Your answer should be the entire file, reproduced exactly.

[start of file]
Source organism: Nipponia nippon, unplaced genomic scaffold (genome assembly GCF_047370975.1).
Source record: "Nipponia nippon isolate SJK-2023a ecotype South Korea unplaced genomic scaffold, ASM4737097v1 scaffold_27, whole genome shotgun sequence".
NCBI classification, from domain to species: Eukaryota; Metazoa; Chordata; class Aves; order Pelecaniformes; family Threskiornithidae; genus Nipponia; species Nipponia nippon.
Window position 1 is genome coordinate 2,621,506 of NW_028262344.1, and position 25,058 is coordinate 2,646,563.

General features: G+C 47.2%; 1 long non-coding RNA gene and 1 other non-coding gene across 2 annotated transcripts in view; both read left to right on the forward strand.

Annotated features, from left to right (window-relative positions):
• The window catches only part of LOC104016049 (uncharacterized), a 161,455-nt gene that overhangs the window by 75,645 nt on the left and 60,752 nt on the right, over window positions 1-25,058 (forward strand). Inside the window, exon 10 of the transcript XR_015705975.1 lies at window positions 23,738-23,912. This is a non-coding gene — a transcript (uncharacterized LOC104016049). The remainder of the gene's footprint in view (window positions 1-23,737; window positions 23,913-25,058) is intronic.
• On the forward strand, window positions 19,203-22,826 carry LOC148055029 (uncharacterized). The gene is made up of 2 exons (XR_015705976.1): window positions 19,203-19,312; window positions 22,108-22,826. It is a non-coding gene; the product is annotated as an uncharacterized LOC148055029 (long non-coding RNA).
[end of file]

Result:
Source organism: Nipponia nippon, unplaced genomic scaffold (genome assembly GCF_047370975.1).
Source record: "Nipponia nippon isolate SJK-2023a ecotype South Korea unplaced genomic scaffold, ASM4737097v1 scaffold_27, whole genome shotgun sequence".
NCBI classification, from domain to species: Eukaryota; Metazoa; Chordata; class Aves; order Pelecaniformes; family Threskiornithidae; genus Nipponia; species Nipponia nippon.
Window position 1 is genome coordinate 2,621,506 of NW_028262344.1, and position 25,058 is coordinate 2,646,563.

General features: G+C 47.2%; 1 long non-coding RNA gene and 1 other non-coding gene across 2 annotated transcripts in view; both read left to right on the forward strand.

Annotated features, from left to right (window-relative positions):
• The window catches only part of LOC104016049 (uncharacterized), a 161,455-nt gene that overhangs the window by 75,645 nt on the left and 60,752 nt on the right, over window positions 1-25,058 (forward strand). Inside the window, exon 10 of the transcript XR_015705975.1 lies at window positions 23,738-23,912. This is a non-coding gene — a transcript (uncharacterized LOC104016049). The remainder of the gene's footprint in view (window positions 1-23,737; window positions 23,913-25,058) is intronic.
• On the forward strand, window positions 19,203-22,826 carry LOC148055029 (uncharacterized). The gene is made up of 2 exons (XR_015705976.1): window positions 19,203-19,312; window positions 22,108-22,826. It is a non-coding gene; the product is annotated as an uncharacterized LOC148055029 (long non-coding RNA).